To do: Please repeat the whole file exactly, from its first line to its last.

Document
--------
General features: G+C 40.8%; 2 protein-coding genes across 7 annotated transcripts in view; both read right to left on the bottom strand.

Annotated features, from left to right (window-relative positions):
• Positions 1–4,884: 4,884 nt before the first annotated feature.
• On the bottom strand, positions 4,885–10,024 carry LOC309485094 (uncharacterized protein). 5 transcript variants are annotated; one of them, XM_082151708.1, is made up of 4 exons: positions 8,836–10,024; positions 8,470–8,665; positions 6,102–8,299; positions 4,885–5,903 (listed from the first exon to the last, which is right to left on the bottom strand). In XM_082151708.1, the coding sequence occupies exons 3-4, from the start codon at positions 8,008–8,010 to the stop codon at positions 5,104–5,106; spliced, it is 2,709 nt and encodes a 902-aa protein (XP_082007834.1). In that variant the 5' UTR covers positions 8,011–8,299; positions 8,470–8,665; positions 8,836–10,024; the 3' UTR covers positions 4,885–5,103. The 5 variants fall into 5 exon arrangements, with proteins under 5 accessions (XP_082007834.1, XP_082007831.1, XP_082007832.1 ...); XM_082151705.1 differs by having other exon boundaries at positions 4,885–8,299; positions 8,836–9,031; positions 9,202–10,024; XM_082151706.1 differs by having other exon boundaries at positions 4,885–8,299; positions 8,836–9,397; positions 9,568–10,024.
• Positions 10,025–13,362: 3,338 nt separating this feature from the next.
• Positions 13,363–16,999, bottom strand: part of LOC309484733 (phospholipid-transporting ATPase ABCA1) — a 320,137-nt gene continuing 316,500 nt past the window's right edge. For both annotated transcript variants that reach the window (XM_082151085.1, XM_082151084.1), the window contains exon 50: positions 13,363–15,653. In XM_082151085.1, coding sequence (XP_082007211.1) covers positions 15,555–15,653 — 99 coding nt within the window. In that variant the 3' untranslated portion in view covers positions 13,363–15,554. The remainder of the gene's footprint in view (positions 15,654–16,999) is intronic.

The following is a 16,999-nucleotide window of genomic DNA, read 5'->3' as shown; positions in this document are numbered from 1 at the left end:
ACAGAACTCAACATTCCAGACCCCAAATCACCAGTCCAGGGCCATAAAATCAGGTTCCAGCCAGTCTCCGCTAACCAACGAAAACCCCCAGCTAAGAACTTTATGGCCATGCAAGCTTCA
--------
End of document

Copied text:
General features: G+C 40.8%; 2 protein-coding genes across 7 annotated transcripts in view; both read right to left on the bottom strand.

Annotated features, from left to right (window-relative positions):
• Positions 1–4,884: 4,884 nt before the first annotated feature.
• On the bottom strand, positions 4,885–10,024 carry LOC309485094 (uncharacterized protein). 5 transcript variants are annotated; one of them, XM_082151708.1, is made up of 4 exons: positions 8,836–10,024; positions 8,470–8,665; positions 6,102–8,299; positions 4,885–5,903 (listed from the first exon to the last, which is right to left on the bottom strand). In XM_082151708.1, the coding sequence occupies exons 3-4, from the start codon at positions 8,008–8,010 to the stop codon at positions 5,104–5,106; spliced, it is 2,709 nt and encodes a 902-aa protein (XP_082007834.1). In that variant the 5' UTR covers positions 8,011–8,299; positions 8,470–8,665; positions 8,836–10,024; the 3' UTR covers positions 4,885–5,103. The 5 variants fall into 5 exon arrangements, with proteins under 5 accessions (XP_082007834.1, XP_082007831.1, XP_082007832.1 ...); XM_082151705.1 differs by having other exon boundaries at positions 4,885–8,299; positions 8,836–9,031; positions 9,202–10,024; XM_082151706.1 differs by having other exon boundaries at positions 4,885–8,299; positions 8,836–9,397; positions 9,568–10,024.
• Positions 10,025–13,362: 3,338 nt separating this feature from the next.
• Positions 13,363–16,999, bottom strand: part of LOC309484733 (phospholipid-transporting ATPase ABCA1) — a 320,137-nt gene continuing 316,500 nt past the window's right edge. For both annotated transcript variants that reach the window (XM_082151085.1, XM_082151084.1), the window contains exon 50: positions 13,363–15,653. In XM_082151085.1, coding sequence (XP_082007211.1) covers positions 15,555–15,653 — 99 coding nt within the window. In that variant the 3' untranslated portion in view covers positions 13,363–15,554. The remainder of the gene's footprint in view (positions 15,654–16,999) is intronic.

The following is a 16,999-nucleotide window of genomic DNA, read 5'->3' as shown; positions in this document are numbered from 1 at the left end:
ACAGAACTCAACATTCCAGACCCCAAATCACCAGTCCAGGGCCATAAAATCAGGTTCCAGCCAGTCTCCGCTAACCAACGAAAACCCCCAGCTAAGAACTTTATGGCCATGCAAGCTTCA